Once you start building something with microcontrollers, one thing you need to take in to account is programming adapter. This is a device which allows to upload compiled code in to chip. I don’t know if this is still a fun to build your own DIY programming adapter which is not guaranteed to support all chips nor it will be safe and reliable. AVR microcontroller niche is one of most interesting when talking about programmers. If you take a look at AVRDUDE configuration file you will find that there is about 50 of them. Many of them are DIY while other are official.
Choosing right programmer for AVR microcontrollers - [Link]
This is a complete mobile MP3 player and first mp3-player with ATmega8 and Nokia 6100 color display.
An demo firmware and gerber file for board will be available soon.
This player has capability to play wav and mp3 files and view BMP files on 8 or 24 bits/pixel from a MicroSD card with maximum capacity 2GB, the format of the SD is FAT32 with clusters from 512 Bytes to 32768Bytes, the filesystem has no limits in number of directories and files.
For future i want to adapting the SD driver for SDHC because the filesystem is designed to use all capacity of fat32 ( 2TB in 512Bytes/sector)
List of features:
Play Wav and MP3 Files because the VS1011a only this files is capable to decode( but for future in this project i want to include the VS1053 chip to play more file formats.
View Bitmap files on 8Bit and 24 bit/pixel
This project is in asm language and my 100% own libraries
DiY: most tiny MP3 player with ATmega8 VS1011a and Nokia6100 Display - [Link]
ISPnub is a simple to use stand alone programmer intended for flashing AVR controllers in the field directly in the target system or during production. The module has only one button and two leds as user interface.
- No external power supply needed. Uses voltage provided by target (1.8V to 5.5V).
- Programming counter. Limit possible programming cycles. After allowed cycles, no further programming is possible (module has to be erased/reprogrammed).
- One-button-programming: connect – push button – wait for red led off.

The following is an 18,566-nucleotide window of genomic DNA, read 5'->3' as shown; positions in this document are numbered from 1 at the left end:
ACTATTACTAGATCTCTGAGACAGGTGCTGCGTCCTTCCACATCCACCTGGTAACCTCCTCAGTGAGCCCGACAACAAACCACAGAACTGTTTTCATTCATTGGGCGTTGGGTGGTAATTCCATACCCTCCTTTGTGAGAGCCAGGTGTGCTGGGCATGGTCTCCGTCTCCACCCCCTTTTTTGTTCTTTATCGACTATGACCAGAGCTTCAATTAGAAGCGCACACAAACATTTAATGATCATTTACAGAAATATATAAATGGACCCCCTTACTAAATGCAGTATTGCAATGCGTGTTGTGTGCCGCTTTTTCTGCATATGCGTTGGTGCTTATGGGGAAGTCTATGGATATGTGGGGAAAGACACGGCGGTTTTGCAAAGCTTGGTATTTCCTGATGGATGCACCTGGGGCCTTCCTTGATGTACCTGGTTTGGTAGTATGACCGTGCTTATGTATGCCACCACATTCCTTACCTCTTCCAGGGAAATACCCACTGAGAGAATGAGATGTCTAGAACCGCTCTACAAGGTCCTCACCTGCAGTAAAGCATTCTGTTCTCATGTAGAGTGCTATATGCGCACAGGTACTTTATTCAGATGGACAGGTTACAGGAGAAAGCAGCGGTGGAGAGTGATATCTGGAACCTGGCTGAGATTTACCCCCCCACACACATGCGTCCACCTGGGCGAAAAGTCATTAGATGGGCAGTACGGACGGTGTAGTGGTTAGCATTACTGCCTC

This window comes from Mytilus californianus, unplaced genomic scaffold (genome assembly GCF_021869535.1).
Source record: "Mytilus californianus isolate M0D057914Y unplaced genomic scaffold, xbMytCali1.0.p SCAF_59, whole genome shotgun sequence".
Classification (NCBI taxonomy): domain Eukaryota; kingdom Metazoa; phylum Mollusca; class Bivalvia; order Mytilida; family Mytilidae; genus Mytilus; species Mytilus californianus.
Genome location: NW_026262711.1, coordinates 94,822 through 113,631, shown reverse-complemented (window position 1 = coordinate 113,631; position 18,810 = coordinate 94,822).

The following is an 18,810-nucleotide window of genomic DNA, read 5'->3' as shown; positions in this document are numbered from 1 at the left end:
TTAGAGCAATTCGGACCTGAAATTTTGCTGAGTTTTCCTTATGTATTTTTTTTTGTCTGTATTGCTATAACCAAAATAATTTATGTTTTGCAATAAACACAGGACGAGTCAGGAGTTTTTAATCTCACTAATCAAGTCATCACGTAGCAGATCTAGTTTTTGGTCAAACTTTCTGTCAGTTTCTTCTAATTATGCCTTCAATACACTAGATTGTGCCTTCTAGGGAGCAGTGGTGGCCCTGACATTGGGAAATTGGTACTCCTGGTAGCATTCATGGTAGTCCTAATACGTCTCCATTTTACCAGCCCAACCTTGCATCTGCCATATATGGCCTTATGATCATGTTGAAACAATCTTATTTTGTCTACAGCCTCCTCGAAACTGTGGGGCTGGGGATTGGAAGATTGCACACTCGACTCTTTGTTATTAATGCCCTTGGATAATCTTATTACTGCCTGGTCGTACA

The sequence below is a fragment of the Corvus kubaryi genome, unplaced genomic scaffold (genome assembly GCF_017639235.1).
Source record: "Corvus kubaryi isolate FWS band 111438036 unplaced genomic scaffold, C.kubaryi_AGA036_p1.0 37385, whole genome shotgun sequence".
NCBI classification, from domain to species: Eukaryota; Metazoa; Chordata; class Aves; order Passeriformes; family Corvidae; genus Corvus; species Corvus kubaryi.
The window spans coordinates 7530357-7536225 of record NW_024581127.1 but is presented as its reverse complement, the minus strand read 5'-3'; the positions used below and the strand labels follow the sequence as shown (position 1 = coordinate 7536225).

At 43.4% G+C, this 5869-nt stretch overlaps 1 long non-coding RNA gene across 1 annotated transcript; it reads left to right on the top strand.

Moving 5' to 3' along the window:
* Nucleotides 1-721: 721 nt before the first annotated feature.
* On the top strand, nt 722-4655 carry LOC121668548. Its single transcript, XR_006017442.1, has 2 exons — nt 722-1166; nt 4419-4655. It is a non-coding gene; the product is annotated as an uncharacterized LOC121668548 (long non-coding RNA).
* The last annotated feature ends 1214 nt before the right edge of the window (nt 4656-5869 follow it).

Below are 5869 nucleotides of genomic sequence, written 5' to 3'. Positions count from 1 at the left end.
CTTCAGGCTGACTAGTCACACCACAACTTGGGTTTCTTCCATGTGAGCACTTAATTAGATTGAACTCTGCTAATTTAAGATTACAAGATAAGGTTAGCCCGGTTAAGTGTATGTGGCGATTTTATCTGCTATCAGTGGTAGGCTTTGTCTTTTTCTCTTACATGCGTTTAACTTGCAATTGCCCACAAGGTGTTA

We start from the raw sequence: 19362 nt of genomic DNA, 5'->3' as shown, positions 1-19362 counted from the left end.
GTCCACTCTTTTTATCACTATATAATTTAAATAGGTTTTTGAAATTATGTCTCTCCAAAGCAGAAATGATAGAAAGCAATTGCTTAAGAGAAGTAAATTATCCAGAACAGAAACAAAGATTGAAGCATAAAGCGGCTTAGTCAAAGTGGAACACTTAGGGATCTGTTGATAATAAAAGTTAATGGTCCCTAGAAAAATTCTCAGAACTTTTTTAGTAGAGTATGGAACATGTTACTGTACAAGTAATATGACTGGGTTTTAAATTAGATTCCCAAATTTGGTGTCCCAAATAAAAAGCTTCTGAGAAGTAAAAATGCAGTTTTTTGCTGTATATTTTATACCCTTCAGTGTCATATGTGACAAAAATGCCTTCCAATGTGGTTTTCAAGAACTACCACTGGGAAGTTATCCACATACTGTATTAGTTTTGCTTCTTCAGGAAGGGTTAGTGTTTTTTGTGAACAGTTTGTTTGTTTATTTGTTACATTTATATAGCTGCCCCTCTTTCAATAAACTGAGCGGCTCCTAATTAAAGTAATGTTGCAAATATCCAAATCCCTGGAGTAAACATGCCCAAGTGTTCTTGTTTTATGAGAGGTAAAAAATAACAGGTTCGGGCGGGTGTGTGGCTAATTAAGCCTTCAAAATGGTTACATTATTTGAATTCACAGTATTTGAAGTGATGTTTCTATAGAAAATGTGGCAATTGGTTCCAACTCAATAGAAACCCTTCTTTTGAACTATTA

- Simple LED schema:
- green on = ok
- green blink = counter expired
- red on = programming
- red blink = error
- Define programming with simple script. Script converter generates HEX file for module.
- Load module with any ISP programmer which supports ATmega1284p
- 120kB memory space for programming data
ISPnub – Stand-alone AVR In-System-Programmer Module - [Link]
Marcus Linderoth built a clock using a TI MSP430g2553 microcontroller and a HPDL-1414 display, that is available at Github:
After having ported Contiki to the Launchpad, I was eager on doing something with it. I built this simple clock with a vintage HPDL-1414 “smart four-character 16-segment alphanumeric” display and a msp430g2553.
Clock with retro display - [Link]
hardwarehank @ instructables.com writes:
The Atmel ATTiny85 chip is an 8-pin MCU that is totally awesome. If you’ve been programming with the bigger boys (the ATMega series), these are a nice adventure – you’re rather limited in the number of output pins, but a creative design gives us a lot of flexibility in a very small package.
You’ve seen them – those “Apple computers.” Probably in the hands of some Hipster in Portland, while riding his fixie and wearing those thick framed glasses. That pulsating light when Apple laptops are asleep is so … sooooothing. You just want to go to sleep watching it. You know you do.
Today, we’re going to replicate that using our ATTiny85. It’s really easy, and most of it can be implemented in hardware instead of code (!!!).
Apple-style LED pulsing using a $1.30 MCU - [Link]
To satisfy electronic DIY hobbyists, ICStation has developed MAX7219 Dot Matrix Module. It uses the Max7219 chip which do a great job on saving of MCU I/O. It can not only control each point individually, but also can be extended without limitation to meet your requirements on LED Sign, Team Logo and so on.
What’s more, it’s controlled by the STM8S003F3 MCU with 1K data storge space which is low cost, low power consumption, very powerful.
DIY LED Sign with MAX7219 Dot Matrix Module - [Link]
Acidbourbon posted a step by step guide of his digitally controlled HIFI amp with 4 way mixer build:
The amplifier section is trivial. You just buy a TDA1554Q, bolt it to the inside of an aluminum box, solder some resistors and capacities to the pins of the IC according to the application note in the datasheet and you have a small HiFi amplifier.
Because the volume control has to be digital, I’m using digital potentiometers. Sadly there are no (affordable) logarithmic digipots available. However I found this method which employs a linear potentiometer in combination with a fixed resistor to “fake” a logarithmic potentiometer.
Digitally controlled HIFI amp with 4 way mixer - [Link]
by Claude Haridge:
Microcontroller-based products sometimes require rotary switches. As many microcontrollers have an onboard ADC, it is easy to replace the rotary switch with a low cost potentiometer, when a rotary switch is too expensive or unavailable.
Although digitizing a potentiometer setting to act like a switch requires only a few instructions, an immediate problem is that instabilities in value occur at the switching threshold between one value and the next due to electrical or mechanical noise. The solution is to introduce upper and lower hysteresis thresholds about each transition so that the potentiometer needs to move beyond a threshold before another switch state is validated. For every updated switch state, another pair of thresholds replaces the previous. In this manner, the hysteresis provides clean switching between states.
Replace a rotary switch with a potentiometer - [Link]